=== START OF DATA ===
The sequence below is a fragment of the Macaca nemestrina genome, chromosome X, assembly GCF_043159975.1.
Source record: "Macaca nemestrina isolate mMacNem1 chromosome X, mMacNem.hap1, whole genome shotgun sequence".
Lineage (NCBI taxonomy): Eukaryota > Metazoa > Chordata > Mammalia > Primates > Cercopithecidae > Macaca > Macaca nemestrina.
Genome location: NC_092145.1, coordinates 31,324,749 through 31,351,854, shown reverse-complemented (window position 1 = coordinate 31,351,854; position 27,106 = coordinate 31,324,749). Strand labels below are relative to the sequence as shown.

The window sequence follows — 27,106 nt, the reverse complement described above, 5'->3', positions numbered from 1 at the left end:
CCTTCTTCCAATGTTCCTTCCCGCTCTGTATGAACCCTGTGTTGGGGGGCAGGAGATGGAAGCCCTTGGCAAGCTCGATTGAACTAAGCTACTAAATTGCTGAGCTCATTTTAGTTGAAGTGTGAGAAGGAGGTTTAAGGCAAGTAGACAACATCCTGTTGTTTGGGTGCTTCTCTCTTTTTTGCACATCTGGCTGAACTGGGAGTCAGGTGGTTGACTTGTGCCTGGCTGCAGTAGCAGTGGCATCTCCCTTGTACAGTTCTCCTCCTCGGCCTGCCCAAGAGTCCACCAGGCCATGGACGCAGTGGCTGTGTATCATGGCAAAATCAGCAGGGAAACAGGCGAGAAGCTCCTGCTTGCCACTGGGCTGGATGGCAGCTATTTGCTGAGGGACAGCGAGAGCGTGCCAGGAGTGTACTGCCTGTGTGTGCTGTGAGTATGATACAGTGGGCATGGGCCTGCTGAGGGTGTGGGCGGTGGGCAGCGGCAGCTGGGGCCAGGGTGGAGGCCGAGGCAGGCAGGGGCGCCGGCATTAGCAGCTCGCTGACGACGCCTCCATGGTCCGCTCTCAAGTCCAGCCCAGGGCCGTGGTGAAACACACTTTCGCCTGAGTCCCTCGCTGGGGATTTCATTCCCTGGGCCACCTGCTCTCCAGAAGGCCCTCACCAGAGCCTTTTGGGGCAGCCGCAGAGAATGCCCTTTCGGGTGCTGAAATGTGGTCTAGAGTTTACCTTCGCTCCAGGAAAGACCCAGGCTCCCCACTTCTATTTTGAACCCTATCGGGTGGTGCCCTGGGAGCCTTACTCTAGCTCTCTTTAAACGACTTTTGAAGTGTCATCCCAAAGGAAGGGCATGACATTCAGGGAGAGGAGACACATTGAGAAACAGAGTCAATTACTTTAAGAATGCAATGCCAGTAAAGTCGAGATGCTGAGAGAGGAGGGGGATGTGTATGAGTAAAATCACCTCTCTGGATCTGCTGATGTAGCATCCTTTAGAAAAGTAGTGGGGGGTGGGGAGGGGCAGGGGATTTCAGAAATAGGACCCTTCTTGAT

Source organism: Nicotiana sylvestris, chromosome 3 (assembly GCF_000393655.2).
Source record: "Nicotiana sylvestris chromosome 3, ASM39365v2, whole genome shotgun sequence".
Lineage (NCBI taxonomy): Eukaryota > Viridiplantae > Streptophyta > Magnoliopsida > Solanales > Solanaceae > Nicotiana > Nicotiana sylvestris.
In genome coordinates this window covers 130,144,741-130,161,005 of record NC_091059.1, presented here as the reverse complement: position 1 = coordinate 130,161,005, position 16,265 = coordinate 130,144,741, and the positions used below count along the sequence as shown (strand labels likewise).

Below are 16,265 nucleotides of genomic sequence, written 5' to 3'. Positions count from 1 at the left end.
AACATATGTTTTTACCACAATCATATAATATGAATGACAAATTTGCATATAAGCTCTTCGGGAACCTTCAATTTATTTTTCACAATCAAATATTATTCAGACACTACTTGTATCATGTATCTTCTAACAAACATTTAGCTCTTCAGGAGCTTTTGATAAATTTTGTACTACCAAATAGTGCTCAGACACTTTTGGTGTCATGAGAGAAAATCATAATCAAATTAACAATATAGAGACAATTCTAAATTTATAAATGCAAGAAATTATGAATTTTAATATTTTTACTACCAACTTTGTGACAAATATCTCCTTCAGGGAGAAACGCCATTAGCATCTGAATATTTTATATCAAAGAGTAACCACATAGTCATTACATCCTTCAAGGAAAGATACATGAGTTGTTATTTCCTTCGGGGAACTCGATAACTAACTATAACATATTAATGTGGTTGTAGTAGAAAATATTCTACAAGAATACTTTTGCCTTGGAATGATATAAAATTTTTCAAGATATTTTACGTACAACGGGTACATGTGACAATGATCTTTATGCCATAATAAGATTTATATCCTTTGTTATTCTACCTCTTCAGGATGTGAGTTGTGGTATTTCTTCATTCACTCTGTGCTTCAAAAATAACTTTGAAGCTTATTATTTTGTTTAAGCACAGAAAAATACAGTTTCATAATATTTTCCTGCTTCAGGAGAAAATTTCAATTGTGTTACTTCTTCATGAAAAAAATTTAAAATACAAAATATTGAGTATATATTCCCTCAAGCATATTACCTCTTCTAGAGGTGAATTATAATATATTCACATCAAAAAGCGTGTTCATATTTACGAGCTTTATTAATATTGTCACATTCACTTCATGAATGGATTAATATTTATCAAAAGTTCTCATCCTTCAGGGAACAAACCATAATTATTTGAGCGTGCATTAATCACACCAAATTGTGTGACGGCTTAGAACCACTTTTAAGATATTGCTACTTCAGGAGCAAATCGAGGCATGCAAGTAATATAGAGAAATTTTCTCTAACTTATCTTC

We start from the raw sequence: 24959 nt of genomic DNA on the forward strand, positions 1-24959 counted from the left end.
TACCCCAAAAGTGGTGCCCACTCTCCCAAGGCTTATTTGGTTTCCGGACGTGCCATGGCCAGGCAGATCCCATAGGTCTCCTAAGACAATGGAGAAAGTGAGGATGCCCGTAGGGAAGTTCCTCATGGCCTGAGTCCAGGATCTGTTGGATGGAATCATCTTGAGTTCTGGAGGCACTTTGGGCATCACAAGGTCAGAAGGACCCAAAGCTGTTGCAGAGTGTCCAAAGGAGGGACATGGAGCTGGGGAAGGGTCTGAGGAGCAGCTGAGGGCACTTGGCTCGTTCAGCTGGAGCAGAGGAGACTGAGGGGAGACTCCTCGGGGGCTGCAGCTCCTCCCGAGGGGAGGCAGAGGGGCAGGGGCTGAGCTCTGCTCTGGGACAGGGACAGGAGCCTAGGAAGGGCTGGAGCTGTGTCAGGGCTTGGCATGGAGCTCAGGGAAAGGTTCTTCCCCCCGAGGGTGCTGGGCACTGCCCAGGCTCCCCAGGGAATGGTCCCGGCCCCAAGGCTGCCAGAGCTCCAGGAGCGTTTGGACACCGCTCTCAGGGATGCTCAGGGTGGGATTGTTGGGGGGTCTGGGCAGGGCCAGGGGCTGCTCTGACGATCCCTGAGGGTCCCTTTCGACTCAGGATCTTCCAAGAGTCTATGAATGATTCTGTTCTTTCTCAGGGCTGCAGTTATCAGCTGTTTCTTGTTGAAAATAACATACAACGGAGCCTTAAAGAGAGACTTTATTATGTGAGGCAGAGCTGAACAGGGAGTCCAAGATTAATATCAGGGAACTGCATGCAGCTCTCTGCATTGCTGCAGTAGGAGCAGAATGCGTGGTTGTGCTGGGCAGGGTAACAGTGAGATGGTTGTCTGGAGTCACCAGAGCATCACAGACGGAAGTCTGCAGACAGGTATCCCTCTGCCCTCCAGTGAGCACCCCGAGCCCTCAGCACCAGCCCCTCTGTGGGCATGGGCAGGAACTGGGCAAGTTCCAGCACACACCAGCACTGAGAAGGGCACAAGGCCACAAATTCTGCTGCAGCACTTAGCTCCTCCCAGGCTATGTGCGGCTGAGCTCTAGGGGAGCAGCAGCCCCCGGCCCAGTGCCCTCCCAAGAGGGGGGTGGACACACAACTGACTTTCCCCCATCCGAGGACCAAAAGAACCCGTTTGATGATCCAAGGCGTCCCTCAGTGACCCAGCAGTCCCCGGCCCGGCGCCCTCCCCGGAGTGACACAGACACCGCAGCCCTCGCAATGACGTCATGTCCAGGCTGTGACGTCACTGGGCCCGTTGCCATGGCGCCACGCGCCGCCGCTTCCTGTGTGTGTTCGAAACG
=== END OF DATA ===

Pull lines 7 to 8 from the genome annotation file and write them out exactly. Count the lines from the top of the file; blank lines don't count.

Source organism: Nicotiana sylvestris, chromosome 3 (assembly GCF_000393655.2).
Source record: "Nicotiana sylvestris chromosome 3, ASM39365v2, whole genome shotgun sequence".